Add like
Add dislike
Add to saved papers

Clinical parameters affecting survival outcomes in patients with low-grade serous ovarian carcinoma: an international multicentre analysis.

BACKGROUND: Women with low-grade ovarian serous carcinoma (LGSC) benefit from surgical treatment; however, the role of chemotherapy is controversial. We examined an international database through the Ovarian Cancer Association Consortium to identify factors that affect survival in LGSC.

METHODS: We performed a retrospective cohort analysis of patients with LGSC who had had primary surgery and had overall survival data available. We performed univariate and multivariate analyses of progression-free survival and overall survival, and generated Kaplan-Meier survival curves.

RESULTS: Of the 707 patients with LGSC, 680 (96.2%) had available overall survival data. The patients' median age overall was 54 years. Of the 659 patients with International Federation of Obstetrics and Gynecology stage data, 156 (23.7%) had stage I disease, 64 (9.7%) had stage II, 395 (59.9%) had stage III, and 44 (6.7%) had stage IV. Of the 377 patients with surgical data, 200 (53.0%) had no visible residual disease. Of the 361 patients with chemotherapy data, 330 (91.4%) received first-line platinum-based chemotherapy. The median follow-up duration was 5.0 years. The median progression-free survival and overall survival were 43.2 months and 110.4 months, respectively. Multivariate analysis indicated a statistically significant impact of stage and residual disease on progression-free survival and overall survival. Platinum-based chemotherapy was not associated with a survival advantage.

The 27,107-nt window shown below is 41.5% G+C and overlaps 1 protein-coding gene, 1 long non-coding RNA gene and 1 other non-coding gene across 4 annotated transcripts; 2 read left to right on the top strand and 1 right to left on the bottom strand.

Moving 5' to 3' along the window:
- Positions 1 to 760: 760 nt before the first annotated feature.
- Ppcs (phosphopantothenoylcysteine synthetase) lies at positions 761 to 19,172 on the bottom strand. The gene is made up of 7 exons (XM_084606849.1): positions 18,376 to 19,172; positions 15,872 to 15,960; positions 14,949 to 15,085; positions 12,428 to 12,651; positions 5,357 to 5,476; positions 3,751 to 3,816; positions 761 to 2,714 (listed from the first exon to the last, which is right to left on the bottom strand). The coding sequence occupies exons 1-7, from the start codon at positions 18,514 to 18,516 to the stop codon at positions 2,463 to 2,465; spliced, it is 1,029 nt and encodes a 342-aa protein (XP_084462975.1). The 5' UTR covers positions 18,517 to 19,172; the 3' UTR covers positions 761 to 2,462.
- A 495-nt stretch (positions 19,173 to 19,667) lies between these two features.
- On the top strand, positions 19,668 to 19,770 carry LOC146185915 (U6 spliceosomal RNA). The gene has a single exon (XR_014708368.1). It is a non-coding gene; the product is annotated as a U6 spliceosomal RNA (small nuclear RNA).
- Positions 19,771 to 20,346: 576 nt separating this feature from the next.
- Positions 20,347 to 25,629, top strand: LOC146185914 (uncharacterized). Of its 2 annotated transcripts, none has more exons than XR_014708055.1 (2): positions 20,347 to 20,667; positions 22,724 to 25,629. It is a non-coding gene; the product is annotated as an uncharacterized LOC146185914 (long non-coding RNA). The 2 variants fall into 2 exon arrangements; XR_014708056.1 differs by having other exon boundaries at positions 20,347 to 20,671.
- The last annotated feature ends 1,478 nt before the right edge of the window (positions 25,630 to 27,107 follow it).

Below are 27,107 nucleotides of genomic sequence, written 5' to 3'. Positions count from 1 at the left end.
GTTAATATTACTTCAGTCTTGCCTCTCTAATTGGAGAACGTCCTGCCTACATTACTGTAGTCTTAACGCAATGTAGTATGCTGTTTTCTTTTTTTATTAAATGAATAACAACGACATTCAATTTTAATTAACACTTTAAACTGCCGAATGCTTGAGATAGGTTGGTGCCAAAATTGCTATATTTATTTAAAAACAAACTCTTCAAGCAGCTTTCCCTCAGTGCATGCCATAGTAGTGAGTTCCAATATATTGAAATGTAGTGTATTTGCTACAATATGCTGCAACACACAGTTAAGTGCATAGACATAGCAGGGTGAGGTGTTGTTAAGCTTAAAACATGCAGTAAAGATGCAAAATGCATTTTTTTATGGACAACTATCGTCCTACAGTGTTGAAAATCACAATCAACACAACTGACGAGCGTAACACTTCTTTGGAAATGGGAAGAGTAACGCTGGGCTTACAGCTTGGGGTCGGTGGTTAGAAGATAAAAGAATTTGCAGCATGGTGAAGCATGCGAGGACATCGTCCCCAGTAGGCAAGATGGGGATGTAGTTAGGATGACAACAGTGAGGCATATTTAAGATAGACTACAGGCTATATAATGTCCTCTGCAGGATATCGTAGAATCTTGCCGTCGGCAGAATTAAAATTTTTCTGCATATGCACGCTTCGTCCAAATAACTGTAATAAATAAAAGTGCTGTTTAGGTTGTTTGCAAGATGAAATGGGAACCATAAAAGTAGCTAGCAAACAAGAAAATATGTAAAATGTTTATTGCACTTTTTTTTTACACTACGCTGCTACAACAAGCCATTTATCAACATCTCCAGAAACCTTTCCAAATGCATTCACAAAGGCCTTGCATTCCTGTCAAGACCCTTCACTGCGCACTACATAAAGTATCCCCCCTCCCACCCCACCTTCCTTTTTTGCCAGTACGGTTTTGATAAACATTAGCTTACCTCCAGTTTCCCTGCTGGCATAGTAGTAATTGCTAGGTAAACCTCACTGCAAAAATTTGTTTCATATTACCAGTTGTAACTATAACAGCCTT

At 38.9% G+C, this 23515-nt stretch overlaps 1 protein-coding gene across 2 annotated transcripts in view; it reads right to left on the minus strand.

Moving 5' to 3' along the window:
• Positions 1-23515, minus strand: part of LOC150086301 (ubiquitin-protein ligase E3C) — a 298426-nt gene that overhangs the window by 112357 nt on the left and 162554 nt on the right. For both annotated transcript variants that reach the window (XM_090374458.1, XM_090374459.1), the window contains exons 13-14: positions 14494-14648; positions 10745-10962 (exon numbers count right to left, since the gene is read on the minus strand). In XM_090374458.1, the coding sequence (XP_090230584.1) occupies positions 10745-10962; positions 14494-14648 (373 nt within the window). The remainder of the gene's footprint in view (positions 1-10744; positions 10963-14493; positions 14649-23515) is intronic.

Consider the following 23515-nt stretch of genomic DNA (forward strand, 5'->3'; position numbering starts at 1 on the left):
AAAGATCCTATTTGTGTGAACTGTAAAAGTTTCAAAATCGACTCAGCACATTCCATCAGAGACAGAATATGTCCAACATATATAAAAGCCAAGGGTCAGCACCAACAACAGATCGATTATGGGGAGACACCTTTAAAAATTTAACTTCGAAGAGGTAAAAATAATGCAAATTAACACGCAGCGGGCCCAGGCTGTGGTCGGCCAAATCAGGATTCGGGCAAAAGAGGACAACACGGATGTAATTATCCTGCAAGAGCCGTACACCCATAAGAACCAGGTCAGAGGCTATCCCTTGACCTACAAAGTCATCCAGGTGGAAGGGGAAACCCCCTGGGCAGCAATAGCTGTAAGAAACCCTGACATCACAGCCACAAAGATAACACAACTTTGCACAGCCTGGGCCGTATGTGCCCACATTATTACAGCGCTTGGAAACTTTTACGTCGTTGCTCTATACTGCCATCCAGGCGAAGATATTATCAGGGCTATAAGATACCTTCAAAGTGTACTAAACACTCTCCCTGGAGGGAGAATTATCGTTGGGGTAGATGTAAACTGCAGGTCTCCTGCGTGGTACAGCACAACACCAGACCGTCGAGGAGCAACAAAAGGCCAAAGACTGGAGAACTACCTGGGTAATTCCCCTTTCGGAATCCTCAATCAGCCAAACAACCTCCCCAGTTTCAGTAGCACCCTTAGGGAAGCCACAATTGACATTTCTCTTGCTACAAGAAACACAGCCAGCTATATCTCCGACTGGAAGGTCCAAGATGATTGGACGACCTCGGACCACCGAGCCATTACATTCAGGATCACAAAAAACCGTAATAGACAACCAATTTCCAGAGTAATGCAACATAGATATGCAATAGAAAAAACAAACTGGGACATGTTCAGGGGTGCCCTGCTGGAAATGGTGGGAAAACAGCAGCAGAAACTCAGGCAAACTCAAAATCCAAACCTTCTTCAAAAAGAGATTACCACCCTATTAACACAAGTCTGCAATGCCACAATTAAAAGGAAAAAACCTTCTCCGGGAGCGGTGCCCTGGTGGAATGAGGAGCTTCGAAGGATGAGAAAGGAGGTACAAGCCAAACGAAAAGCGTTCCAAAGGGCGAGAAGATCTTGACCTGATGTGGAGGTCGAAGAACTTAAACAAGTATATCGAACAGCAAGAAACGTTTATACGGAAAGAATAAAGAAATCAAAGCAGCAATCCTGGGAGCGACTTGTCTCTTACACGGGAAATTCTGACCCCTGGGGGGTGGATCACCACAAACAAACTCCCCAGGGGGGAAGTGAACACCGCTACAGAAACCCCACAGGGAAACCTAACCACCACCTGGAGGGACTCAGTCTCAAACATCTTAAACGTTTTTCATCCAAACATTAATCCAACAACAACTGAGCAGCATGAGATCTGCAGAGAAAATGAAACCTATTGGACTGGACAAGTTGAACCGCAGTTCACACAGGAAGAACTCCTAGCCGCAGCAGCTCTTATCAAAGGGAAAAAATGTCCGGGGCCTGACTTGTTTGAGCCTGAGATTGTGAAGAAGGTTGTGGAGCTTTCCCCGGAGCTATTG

CONCLUSION: This multicentre analysis indicates that complete surgical cytoreduction to no visible residual disease has the most impact on improved survival in LGSC. This finding could immediately inform and change practice.

Full text links

We have located links that may give you full text access.
Can't access the paper?
Try logging in through your university/institutional subscription. For a smoother one-click institutional access experience, please use our mobile app.

For the best experience, use the Read mobile app

Mobile app image

Get seemless 1-tap access through your institution/university

For the best experience, use the Read mobile app

All material on this website is protected by copyright, Copyright © 1994-2024 by WebMD LLC.
This website also contains material copyrighted by 3rd parties.

By using this service, you agree to our terms of use and privacy policy.

Your Privacy Choices Toggle icon

You can now claim free CME credits for this literature searchClaim now

Get seemless 1-tap access through your institution/university

For the best experience, use the Read mobile app